The beaches at the elephant seal viewing site at Piedras Blancas look much different from the way they looked a couple of weeks ago. Most of the adult seals are gone, and the territory belongs to the weaned pups, now called weaners. After a month of getting fat from their mothers rich milk, the weaners are on their own. The mothers, after fasting while giving birth and nursing, have mated again and headed out to sea to renourish their bodies. The females can lose as much as 20 pounds a day while on the beach.
The pups, if all goes well, can gain about 10 pounds a day and look like fat black footballs when their mothers leave. They hang out in groups for a week or two, trying to stay out of the way of the mating activities when the huge males are chasing each other and fighting.
When the last females are gone, the males leave and head for their deep foraging grounds in Alaska. They have lost hundreds of pounds while fasting since early December. While the weaners wait for things to cool down, they molt off their black birthday suits and get new silvery gray coats.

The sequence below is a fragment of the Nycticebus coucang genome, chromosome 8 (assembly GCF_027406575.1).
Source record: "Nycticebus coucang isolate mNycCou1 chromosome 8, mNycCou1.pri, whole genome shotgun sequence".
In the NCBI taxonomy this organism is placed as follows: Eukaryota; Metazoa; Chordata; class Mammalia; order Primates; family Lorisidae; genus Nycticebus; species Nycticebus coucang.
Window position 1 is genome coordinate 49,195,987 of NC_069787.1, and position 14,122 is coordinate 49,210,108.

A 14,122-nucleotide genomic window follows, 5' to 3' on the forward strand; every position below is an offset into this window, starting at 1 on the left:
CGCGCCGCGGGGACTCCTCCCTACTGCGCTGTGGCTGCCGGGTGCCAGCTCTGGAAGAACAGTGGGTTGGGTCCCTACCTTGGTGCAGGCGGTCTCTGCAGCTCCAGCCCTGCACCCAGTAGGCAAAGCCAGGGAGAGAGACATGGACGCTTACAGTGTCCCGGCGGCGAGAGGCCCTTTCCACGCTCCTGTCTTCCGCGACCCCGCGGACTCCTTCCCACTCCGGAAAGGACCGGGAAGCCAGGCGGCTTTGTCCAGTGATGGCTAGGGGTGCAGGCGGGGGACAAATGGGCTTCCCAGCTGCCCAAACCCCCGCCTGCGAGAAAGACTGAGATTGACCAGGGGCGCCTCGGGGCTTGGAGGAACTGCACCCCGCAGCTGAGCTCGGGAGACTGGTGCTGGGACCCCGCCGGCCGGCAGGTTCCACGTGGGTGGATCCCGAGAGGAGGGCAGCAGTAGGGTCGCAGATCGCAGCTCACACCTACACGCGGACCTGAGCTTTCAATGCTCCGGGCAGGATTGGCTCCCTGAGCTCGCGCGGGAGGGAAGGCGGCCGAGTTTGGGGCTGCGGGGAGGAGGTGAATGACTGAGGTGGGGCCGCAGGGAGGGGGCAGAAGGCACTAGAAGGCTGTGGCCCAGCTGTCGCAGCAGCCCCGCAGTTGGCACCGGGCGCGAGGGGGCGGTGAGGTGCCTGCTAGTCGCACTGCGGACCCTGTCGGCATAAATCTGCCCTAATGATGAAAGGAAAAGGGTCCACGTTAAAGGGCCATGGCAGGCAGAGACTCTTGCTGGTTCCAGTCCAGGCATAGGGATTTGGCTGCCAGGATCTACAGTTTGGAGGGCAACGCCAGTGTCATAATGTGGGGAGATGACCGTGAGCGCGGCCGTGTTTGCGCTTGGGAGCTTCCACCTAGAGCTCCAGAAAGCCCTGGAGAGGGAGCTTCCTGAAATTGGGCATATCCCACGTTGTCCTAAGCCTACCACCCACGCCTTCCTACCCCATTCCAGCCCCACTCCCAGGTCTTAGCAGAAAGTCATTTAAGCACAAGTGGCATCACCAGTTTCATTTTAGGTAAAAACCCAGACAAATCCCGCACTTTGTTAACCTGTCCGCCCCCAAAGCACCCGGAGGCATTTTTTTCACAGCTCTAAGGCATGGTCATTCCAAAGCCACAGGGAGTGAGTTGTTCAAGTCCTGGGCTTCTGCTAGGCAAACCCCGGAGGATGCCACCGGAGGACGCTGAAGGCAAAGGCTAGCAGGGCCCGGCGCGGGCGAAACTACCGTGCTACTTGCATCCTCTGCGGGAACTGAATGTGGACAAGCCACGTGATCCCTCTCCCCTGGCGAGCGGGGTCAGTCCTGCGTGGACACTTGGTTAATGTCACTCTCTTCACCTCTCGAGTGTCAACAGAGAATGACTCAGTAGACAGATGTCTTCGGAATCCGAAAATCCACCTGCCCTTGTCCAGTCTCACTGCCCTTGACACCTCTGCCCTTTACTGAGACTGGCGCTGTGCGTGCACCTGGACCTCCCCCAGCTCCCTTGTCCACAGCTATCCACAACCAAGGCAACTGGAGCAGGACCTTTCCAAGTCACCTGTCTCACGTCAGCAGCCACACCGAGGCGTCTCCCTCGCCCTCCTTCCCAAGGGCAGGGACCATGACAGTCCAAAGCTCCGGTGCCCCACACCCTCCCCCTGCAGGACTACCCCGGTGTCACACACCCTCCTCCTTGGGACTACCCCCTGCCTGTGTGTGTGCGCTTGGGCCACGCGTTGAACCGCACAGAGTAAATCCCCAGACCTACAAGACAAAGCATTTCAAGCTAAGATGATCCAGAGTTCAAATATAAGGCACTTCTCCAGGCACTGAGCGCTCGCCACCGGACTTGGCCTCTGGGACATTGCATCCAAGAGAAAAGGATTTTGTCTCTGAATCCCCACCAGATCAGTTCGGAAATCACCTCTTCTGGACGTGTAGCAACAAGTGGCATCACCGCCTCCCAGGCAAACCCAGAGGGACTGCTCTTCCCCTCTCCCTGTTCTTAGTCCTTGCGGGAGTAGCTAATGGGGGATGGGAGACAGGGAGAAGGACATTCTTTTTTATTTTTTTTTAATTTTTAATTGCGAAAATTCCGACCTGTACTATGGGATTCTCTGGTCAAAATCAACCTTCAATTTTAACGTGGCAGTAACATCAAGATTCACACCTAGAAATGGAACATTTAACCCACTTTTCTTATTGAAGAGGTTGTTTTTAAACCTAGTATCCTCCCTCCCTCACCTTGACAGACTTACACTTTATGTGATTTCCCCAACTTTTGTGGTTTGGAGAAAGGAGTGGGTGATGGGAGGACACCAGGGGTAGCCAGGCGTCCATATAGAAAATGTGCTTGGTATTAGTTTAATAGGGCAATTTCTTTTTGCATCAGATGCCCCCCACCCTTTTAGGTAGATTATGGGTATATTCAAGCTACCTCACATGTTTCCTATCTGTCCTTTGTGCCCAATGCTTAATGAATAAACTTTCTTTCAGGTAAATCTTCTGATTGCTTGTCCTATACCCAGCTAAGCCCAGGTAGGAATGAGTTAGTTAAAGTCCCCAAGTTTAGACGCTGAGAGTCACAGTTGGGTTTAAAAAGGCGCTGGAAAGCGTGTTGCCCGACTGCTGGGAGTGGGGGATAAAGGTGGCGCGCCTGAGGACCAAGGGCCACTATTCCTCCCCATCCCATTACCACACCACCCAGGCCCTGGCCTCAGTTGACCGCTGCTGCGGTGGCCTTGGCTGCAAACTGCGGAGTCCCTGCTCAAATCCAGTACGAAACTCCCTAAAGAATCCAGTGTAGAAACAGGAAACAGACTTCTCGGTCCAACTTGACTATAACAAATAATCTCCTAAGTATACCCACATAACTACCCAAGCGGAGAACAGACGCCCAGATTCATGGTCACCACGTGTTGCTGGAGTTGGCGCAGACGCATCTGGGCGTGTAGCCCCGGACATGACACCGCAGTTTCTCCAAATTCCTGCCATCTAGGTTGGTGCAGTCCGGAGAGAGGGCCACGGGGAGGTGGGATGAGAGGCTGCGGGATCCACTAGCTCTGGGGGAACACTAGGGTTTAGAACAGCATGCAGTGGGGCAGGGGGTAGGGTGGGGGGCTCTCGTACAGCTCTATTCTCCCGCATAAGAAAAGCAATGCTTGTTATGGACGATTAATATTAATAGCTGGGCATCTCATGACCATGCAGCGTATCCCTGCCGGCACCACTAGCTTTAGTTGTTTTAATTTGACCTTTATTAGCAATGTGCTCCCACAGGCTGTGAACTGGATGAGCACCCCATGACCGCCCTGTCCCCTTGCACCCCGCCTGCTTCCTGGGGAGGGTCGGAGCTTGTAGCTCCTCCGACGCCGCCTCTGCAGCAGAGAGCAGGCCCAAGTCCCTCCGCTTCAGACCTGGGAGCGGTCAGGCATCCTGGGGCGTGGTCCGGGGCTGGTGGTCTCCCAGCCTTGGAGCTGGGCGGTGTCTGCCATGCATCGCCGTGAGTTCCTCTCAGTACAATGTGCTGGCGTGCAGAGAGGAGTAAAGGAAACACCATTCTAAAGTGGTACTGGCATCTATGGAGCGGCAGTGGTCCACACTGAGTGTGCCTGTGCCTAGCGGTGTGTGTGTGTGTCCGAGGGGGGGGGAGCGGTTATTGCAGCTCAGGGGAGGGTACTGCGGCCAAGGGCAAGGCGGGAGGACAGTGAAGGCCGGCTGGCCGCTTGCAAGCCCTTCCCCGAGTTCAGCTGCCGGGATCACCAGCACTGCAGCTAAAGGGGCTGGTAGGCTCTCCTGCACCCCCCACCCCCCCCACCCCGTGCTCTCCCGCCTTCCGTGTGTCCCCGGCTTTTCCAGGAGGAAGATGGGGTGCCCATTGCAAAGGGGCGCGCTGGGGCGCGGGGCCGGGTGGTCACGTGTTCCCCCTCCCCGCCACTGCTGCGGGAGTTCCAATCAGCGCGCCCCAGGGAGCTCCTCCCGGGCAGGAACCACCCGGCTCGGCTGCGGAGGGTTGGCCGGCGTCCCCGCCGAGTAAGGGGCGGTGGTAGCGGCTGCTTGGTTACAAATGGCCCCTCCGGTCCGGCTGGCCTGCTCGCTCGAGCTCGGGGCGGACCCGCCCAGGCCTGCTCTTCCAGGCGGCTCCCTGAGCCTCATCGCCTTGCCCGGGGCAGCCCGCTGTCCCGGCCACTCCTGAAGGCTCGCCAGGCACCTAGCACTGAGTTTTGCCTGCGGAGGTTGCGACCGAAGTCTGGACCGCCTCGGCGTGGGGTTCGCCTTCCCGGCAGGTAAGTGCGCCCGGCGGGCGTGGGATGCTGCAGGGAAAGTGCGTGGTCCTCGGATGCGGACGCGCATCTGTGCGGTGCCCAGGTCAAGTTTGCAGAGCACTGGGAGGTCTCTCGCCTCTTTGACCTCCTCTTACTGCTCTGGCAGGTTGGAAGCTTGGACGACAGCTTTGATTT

They make their way to the waters edge and begin trying to figure out what they are supposed to do next. They often cry in high-pitched voices and look up winsomely with their big eyes at the human visitors, who are surprised to learn that a marine mammal that spends 80 to 90 percent of its time in the sea doesnt swim when it is born. And its mother doesnt teach it to swim or eat.
Instinct has to kick in, as they begin going into the shallow waters, blowing bubbles, floating, diving and bobbling about, teaching themselves the skills they will need to travel and find food.
It can take six weeks or more before they are seaworthy enough to head north to begin foraging. It was believed that the weaners didnt travel far in their first year only up to waters off Oregon and Washington but more sophisticated tracking devices were used recently and found that a few of them went all the way to Alaska.
Although they obviously enjoy each others company as they play and practice in the water, they will become solitary travelers on their perilous journeys.
A buoy was recently installed in waters off the light station to detect tagged great white sharks as they pass by. The purpose is to see if more white sharks come into the area when the weaners begin swimming north. The sharks and orcas are elephant seals main predators, and fewer than half of the pups will make it to breeding age.
Joan Crowders Elephant Seal News column is special to The Cambrian. Friends of the Elephant Seal is a nonprofit organization dedicated to educating people about elephant seals. For details, call 924-1628 or visit www.elephantseal.org.